A few thoughts on smart multifamily development in the current environment

With the multifamily market easing up from its torrid pace of recent years, it’s becoming increasingly important to carefully think through new projects. Red Propeller Partner Stephen Fina shared some insights into smart multifamily development during an executive roundtable at Bisnow’s annual Pacific Northwest multifamily conference last month, and we wanted to take this opportunity to recount and follow up on these ideas.

1. Concessions keep us up at night

As leasing has slowed, many buildings have turned to prominently advertising concessions. We feel this is a bit of a panicky response to the fact that buildings no longer lease up with little or no effort, and also sends the wrong message to prospective tenants – that they should “spreadsheet shop” for the best deal. In markets like Seattle, demand is still there, particularly for thoughtful, high-quality buildings in desirable neighborhoods. The “cooling” market just means we have to put more work into developing and selling the story of each building. Red Propeller recently helped do just that for The Danforth, which has achieved nearly 50% lease-up in three months without advertising concessions.

2. We need to rethink the amenities arms race

It seems like each new building over the past few years has ratcheted up the bar when it comes to the number, size and grandeur of amenities. That’s clearly unsustainable, and also unnecessary. Each building should have a distinctive target audience, which will place high priority on certain amenities and little value on others. It is crucial, therefore, to know your audience and what they truly want from their living experience. That’s not easy, which is probably why we’re still in business! We help define each buildings audience and tailor amenities to that audience so our clients know what to deliver.

3. Find great neighborhoods and create authentic additions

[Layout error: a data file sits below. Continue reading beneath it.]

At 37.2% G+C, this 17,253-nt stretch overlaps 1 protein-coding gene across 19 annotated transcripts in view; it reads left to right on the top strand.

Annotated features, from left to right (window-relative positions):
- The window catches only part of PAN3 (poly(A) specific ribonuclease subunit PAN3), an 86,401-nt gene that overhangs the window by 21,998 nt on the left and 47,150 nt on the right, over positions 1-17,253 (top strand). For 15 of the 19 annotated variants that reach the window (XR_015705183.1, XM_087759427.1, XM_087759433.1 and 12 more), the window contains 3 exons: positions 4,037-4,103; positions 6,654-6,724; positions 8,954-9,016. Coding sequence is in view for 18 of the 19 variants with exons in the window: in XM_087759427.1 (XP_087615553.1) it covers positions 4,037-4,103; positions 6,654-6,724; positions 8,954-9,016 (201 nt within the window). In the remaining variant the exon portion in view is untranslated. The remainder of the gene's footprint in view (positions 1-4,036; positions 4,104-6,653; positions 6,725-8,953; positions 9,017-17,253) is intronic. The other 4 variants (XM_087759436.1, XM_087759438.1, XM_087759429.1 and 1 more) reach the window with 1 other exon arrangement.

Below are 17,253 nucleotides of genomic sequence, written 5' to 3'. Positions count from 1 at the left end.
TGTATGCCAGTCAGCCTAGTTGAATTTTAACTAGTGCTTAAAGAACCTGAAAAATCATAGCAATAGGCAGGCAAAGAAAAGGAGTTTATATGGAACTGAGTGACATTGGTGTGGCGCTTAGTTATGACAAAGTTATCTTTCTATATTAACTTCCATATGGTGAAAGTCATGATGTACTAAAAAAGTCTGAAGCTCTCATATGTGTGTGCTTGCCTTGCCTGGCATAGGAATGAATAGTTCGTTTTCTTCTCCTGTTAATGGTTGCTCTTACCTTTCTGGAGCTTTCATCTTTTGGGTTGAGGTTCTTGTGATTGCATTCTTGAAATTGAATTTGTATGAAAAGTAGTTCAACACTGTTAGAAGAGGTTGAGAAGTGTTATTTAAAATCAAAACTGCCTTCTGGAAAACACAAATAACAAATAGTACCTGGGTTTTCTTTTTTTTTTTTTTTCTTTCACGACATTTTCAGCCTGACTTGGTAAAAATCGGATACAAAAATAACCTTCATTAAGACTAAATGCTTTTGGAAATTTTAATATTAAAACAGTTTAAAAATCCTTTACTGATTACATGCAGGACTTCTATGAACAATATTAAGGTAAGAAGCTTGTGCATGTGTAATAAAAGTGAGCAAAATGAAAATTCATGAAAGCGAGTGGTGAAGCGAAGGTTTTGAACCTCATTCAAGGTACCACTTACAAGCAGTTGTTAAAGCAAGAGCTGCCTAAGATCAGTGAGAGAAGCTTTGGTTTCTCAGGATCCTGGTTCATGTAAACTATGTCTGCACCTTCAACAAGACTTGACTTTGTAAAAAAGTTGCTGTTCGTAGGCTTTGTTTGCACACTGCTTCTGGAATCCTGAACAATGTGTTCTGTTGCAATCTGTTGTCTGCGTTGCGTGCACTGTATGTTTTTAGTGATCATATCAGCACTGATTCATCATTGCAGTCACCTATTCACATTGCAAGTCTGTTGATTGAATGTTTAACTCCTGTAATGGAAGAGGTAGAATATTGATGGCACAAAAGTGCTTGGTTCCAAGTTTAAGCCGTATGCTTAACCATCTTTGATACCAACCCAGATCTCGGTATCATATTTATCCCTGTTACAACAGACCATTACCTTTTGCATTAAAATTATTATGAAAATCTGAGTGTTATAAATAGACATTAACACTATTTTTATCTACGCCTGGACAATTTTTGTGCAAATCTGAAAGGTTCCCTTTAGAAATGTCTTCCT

At Bisnow, Stephen was asked where he’d invest $1 million in Seattle right now. His answer: Columbia City and other parts of the Rainier Valley. While places like South Lake Union, Denny Triangle and Capitol Hill draw much more attention, the Rainier Valley offers light-rail access, lower land costs and a diverse, authentic character that appeals to many people. It also has an existing resident base that can be nervous about the changes that often accompany new multifamily development. We’ve worked with developers on several recent projects in the Rainier Valley, leveraging our knowledge of the area to help them become valued, authentic additions that acknowledge and contribute to the character of their neighborhoods. We specialize in getting to know the story of neighborhoods throughout the Seattle area and across North America, and then applying this knowledge to our clients’ projects.

A word on condos

While we’ve focused this post on apartment development, some of these points have applicability to condos as well. We also wanted to take this opportunity to highlight some interesting comments that Matt Goyer, the founder and managing broker of Urban Living, recently made about condo sales and marketing on his blog. The quick version:

  • A lottery system when projects start sales is better than making people wait in line and rush into what is probably the biggest purchase of their lives (so long as the lottery system doesn’t favor some buyers/agents over others);
  • Going straight to purchase and sale is better than having buyers “reserve” units; and
  • Project websites should show all available units, with pricing, so buyers don’t have to trudge down to a sales center to see what’s available.

We recommend giving Goyer’s full post a read.